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Mood Disorders

Washington DC Psychiatry Services

The Mood Disorders Program at The GW Medical Faculty Associates specializes in treating patients for whom depression or bipolar disorder significantly affects daily function or personal safety. Staffed by an experienced team of psychiatrists and rehabilitation professionals, the Program's treatment approach is designed to help patients diminish the symptoms of their mood disorder, become more confident, and once again be able to function.

Treatment options include cognitive behavioral therapy, exploratory therapy, interpersonal therapy, effected alternative therapies, and pharmacologic interventions. A team of medical experts trained in mood disorders directs treatment, with partners and family members actively encouraged to participate. The Program offers education, family support, occupational therapy, guidance in goal development and, when needed, help planning for life after treatment.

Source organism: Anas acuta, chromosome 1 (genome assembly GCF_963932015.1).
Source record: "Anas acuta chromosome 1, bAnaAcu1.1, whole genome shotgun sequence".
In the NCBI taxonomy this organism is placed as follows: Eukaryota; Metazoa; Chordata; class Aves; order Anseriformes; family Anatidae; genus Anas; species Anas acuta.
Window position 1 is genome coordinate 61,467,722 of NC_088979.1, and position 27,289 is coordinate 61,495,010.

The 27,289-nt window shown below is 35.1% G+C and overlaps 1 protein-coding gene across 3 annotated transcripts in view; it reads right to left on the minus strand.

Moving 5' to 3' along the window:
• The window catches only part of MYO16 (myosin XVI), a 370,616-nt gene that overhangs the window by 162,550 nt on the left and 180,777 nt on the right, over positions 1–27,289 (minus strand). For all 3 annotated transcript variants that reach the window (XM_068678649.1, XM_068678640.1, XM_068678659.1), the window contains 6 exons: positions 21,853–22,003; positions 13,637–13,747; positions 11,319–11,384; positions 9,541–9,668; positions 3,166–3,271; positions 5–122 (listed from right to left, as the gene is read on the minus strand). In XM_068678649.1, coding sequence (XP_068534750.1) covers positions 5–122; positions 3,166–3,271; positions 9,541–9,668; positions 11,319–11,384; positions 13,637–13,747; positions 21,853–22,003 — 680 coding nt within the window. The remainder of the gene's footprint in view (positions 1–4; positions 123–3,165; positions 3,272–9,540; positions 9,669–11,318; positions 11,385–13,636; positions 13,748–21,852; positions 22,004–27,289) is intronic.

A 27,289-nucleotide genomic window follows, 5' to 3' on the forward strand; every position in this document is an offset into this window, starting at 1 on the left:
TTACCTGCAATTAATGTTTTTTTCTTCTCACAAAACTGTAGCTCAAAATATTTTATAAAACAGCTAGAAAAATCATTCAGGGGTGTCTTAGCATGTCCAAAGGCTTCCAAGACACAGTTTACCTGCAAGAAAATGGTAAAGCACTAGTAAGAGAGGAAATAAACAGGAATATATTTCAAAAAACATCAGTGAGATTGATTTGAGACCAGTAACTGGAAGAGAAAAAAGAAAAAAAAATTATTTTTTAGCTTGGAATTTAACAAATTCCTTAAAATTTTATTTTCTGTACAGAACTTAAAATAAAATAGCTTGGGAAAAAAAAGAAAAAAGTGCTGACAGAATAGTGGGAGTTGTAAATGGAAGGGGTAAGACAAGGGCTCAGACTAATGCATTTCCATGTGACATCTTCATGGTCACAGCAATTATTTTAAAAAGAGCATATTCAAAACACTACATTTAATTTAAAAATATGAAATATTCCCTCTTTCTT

Diagnosing Mood Disorders

Each patient undergoes a comprehensive evaluation addressing medical, emotional, behavioral, social, recreational, vocational and nutritional needs. The medical faculty then prescribes an individualized care plan designed to addresses all aspects of the patient's life, including physical health, emotional functioning, roles played within the family, the quality of relationships, and the ability to work at full potential. The plan serves as a motivator, providing hope on what often is a difficult journey.

Mood disorders may seem to appear out of nowhere, or be triggered by traumatic events or significant changes, such as the loss of a loved one, moving, the birth of a child, or a job change. And, though high and low moods may seem appropriate reactions to many of these situations, prolonged difficulty and distress may require professional help. Common symptoms of depression include:

  • Sadness
  • Lack of motivation
  • Sleep problems
  • Appetite or weight changes
  • Difficulty concentrating
  • Uncontrollable tearfulness
  • Feelings of guilt or low self esteem
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